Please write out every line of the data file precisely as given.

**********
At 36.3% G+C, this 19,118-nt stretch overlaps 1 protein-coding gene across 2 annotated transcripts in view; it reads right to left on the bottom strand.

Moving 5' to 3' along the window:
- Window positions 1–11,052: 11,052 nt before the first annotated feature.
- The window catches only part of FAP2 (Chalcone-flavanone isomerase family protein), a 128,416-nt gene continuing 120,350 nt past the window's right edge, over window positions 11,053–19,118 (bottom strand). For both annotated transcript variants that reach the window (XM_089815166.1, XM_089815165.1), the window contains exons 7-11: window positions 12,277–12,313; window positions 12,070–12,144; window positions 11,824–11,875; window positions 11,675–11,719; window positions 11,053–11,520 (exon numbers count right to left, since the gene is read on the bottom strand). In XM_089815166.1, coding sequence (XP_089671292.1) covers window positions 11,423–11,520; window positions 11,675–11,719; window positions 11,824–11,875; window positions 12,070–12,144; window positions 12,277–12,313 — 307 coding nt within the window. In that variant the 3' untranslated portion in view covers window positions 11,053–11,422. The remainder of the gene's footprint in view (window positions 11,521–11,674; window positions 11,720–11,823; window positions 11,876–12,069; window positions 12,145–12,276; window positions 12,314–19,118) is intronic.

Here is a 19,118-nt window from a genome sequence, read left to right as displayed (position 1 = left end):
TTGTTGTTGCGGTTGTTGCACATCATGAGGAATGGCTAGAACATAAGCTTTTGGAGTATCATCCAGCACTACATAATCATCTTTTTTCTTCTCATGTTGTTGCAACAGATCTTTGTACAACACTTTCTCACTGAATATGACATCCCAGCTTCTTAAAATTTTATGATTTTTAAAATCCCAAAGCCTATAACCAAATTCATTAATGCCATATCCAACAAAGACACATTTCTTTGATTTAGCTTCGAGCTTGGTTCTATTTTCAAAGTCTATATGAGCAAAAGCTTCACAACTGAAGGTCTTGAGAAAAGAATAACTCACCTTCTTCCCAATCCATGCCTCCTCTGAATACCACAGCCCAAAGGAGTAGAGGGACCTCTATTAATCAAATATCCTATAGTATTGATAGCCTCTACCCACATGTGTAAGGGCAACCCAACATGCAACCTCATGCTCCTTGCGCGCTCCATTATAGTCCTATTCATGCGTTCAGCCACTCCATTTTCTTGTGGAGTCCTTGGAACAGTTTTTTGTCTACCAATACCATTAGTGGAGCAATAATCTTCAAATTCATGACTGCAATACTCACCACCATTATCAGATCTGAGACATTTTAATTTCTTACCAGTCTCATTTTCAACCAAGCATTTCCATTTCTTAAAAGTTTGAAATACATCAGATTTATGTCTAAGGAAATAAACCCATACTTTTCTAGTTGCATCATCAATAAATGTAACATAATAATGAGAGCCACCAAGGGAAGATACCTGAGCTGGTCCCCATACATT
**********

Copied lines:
At 36.3% G+C, this 19,118-nt stretch overlaps 1 protein-coding gene across 2 annotated transcripts in view; it reads right to left on the bottom strand.

Moving 5' to 3' along the window:
- Window positions 1–11,052: 11,052 nt before the first annotated feature.
- The window catches only part of FAP2 (Chalcone-flavanone isomerase family protein), a 128,416-nt gene continuing 120,350 nt past the window's right edge, over window positions 11,053–19,118 (bottom strand). For both annotated transcript variants that reach the window (XM_089815166.1, XM_089815165.1), the window contains exons 7-11: window positions 12,277–12,313; window positions 12,070–12,144; window positions 11,824–11,875; window positions 11,675–11,719; window positions 11,053–11,520 (exon numbers count right to left, since the gene is read on the bottom strand). In XM_089815166.1, coding sequence (XP_089671292.1) covers window positions 11,423–11,520; window positions 11,675–11,719; window positions 11,824–11,875; window positions 12,070–12,144; window positions 12,277–12,313 — 307 coding nt within the window. In that variant the 3' untranslated portion in view covers window positions 11,053–11,422. The remainder of the gene's footprint in view (window positions 11,521–11,674; window positions 11,720–11,823; window positions 11,876–12,069; window positions 12,145–12,276; window positions 12,314–19,118) is intronic.

Here is a 19,118-nt window from a genome sequence, read left to right as displayed (position 1 = left end):
TTGTTGTTGCGGTTGTTGCACATCATGAGGAATGGCTAGAACATAAGCTTTTGGAGTATCATCCAGCACTACATAATCATCTTTTTTCTTCTCATGTTGTTGCAACAGATCTTTGTACAACACTTTCTCACTGAATATGACATCCCAGCTTCTTAAAATTTTATGATTTTTAAAATCCCAAAGCCTATAACCAAATTCATTAATGCCATATCCAACAAAGACACATTTCTTTGATTTAGCTTCGAGCTTGGTTCTATTTTCAAAGTCTATATGAGCAAAAGCTTCACAACTGAAGGTCTTGAGAAAAGAATAACTCACCTTCTTCCCAATCCATGCCTCCTCTGAATACCACAGCCCAAAGGAGTAGAGGGACCTCTATTAATCAAATATCCTATAGTATTGATAGCCTCTACCCACATGTGTAAGGGCAACCCAACATGCAACCTCATGCTCCTTGCGCGCTCCATTATAGTCCTATTCATGCGTTCAGCCACTCCATTTTCTTGTGGAGTCCTTGGAACAGTTTTTTGTCTACCAATACCATTAGTGGAGCAATAATCTTCAAATTCATGACTGCAATACTCACCACCATTATCAGATCTGAGACATTTTAATTTCTTACCAGTCTCATTTTCAACCAAGCATTTCCATTTCTTAAAAGTTTGAAATACATCAGATTTATGTCTAAGGAAATAAACCCATACTTTTCTAGTTGCATCATCAATAAATGTAACATAATAATGAGAGCCACCAAGGGAAGATACCTGAGCTGGTCCCCATACATT